It would seem logical that the more protein you pack away, the more your muscles will grow, but your body doesn’t work that way: it can only utilise a certain amount of protein in one sitting, and that amount completely depends on the individual. Moreover, there’s a chance you’re already getting enough protein from the food you eat. According to the British Nutrition Foundation, the recommended daily amount of protein for women aged 19-50 is 45g (excluding pregnant and breastfeeding women) but the estimated average intake for adult women is 64g.
The Department of Health advises against consuming more than twice the recommended daily intake of protein, while claims that protein supplements improve muscle mass and strength are largely unsubstantiated. So take that protein shake with a pinch of salt.
You're not unfit because you're not supplementing enough, says Smith, “but if you need that bit more protein on top of a good diet, sure, grab a whey shake.”
The good, the bad, the useless
The internet is rife with studies, research and anecdotal proof of the effectiveness of some workout supplements, so it can be confusing understanding which ones are right – or wrong – for you. Your current health, lifestyle, nutrition and workout regime should all be taken into account when deciding which supplements (if any) you should take.
When working with high-performance athletes, McGregor follows this protocol:
“What is the need for this particular nutrient? Can you get it through your diet? If not, what is the evidence for taking this particular supplement? What are the potential risks of taking this supplement? What is the cost of this supplement? Is it worth it?”
“For the majority of recreational athletes, there really is very little need for additional supplements,” says McGregor. So, worst-case scenario is that you’re wasting your hard-earned cash.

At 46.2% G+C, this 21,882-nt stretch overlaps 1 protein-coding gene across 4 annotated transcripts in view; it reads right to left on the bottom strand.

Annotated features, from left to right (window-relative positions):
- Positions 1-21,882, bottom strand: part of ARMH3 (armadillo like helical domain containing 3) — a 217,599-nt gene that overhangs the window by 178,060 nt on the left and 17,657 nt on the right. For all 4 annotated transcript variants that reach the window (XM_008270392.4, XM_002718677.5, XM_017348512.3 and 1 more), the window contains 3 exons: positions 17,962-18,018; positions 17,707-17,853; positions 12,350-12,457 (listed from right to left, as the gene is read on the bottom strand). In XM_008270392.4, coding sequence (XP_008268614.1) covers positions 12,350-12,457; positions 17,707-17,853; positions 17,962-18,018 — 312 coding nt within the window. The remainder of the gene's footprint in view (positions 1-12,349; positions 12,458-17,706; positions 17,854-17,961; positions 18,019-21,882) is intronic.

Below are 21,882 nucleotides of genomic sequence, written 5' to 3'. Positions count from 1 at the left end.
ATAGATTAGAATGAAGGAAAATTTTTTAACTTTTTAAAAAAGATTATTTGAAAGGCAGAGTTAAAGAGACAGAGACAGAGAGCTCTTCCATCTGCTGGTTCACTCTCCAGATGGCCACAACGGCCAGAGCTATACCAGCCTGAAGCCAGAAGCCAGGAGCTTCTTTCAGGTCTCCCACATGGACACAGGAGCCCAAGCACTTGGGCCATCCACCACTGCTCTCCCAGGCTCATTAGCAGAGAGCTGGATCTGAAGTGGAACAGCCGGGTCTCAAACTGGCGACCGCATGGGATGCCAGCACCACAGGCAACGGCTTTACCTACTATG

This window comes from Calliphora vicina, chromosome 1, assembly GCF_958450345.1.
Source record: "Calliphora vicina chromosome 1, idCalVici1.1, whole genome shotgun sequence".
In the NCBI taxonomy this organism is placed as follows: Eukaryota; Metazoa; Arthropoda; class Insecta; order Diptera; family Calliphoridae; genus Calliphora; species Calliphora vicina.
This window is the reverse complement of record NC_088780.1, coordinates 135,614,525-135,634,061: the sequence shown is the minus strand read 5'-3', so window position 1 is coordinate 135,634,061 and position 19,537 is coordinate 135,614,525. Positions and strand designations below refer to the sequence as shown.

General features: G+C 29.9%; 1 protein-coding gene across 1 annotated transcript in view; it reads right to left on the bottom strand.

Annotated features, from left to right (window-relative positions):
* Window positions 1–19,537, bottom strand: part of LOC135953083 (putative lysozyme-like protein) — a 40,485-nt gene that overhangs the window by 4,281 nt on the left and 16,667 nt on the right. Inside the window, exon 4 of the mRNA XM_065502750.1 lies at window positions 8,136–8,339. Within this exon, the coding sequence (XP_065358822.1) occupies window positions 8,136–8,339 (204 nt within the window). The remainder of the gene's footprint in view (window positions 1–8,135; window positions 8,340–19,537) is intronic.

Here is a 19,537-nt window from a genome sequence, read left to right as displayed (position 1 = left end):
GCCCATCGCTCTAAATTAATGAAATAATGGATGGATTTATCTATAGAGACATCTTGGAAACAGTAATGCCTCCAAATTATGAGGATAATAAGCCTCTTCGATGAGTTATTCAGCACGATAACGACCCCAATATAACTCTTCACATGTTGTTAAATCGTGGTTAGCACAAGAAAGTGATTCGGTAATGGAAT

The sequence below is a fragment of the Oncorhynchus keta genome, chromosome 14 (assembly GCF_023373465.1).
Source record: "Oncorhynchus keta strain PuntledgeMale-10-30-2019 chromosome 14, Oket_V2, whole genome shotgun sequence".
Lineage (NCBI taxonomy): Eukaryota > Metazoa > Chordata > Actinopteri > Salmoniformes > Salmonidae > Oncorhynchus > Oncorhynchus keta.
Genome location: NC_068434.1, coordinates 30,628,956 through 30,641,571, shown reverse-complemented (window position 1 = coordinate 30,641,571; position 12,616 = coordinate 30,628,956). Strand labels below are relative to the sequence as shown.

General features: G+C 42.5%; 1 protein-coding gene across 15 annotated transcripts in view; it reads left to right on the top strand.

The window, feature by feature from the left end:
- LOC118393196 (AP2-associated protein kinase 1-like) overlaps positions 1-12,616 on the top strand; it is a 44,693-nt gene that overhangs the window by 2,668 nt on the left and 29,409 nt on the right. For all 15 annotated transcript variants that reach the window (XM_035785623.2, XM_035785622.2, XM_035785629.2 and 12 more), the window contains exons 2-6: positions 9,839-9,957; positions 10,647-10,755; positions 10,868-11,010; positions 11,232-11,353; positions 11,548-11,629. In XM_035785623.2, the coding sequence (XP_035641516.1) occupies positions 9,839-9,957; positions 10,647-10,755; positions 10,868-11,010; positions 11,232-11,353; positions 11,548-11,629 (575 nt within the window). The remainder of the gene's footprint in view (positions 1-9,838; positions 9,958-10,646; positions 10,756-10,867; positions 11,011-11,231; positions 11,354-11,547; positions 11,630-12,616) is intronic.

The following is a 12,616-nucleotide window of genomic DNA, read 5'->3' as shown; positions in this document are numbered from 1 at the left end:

Branched-chain amino acids (leucine, isoleucine and valine) are essential components of protein that your body doesn’t produce on its own, so you need to get them from your diet. In layman's terms, they’re fuel for your muscles. Claims that they help promote muscle growth are mostly unfounded, but they can reduce DOMS (delayed onset muscle soreness) in novice athletes.
Verdict: The jury’s still out on how effective BCAAs are but if you’re starting an intense workout regime, they might help with recovery.
Probably the most vilified and misunderstood workout supplement out there, most people still think creatine is a steroid (it’s not), while others say any muscle growth is simply water weight. Our bodies produce creatine naturally and it’s found in most protein-rich foods, but those amounts still aren’t enough to provide performance-enhancing effects, which is why it’s taken as a supplement.
If you have pre-existing cardiac problems, look away now. Although blends differ from brand to brand, most pre-workouts are a mix of creatine and caffeine. The purpose is to give you more focus and energy to make the most of your workout, and typical pre-workout supplements can contain anywhere from 100 to 300mg of caffeine (that’s three times the amount in a normal cup of coffee).
Verdict: Save your money and have a cappuccino.
The bottom line
If taken as indicated, workout supplements are perfectly safe, albeit none of them essential for the average gym-goer. There’s a tendency to think of them as a magic powder that will give you the physique of your dreams, but the truth is that nothing can replace good nutrition, hard work and patience (soz).
“None of these [supplements] are a one-stop solution,” say Forster and Turner – but that’s not to say that you should write them off altogether. “Taken in the right way, they are a fantastic addition to any good nutritional and fitness plan, but they should not ever replace them.”
You should always be aware of what goes into your body, so do your research before you start scoopin’ – and no, consulting your favourite #fitspo celeb on Instagram doesn’t count. If in doubt, always consult a dietitian or qualified nutritionist.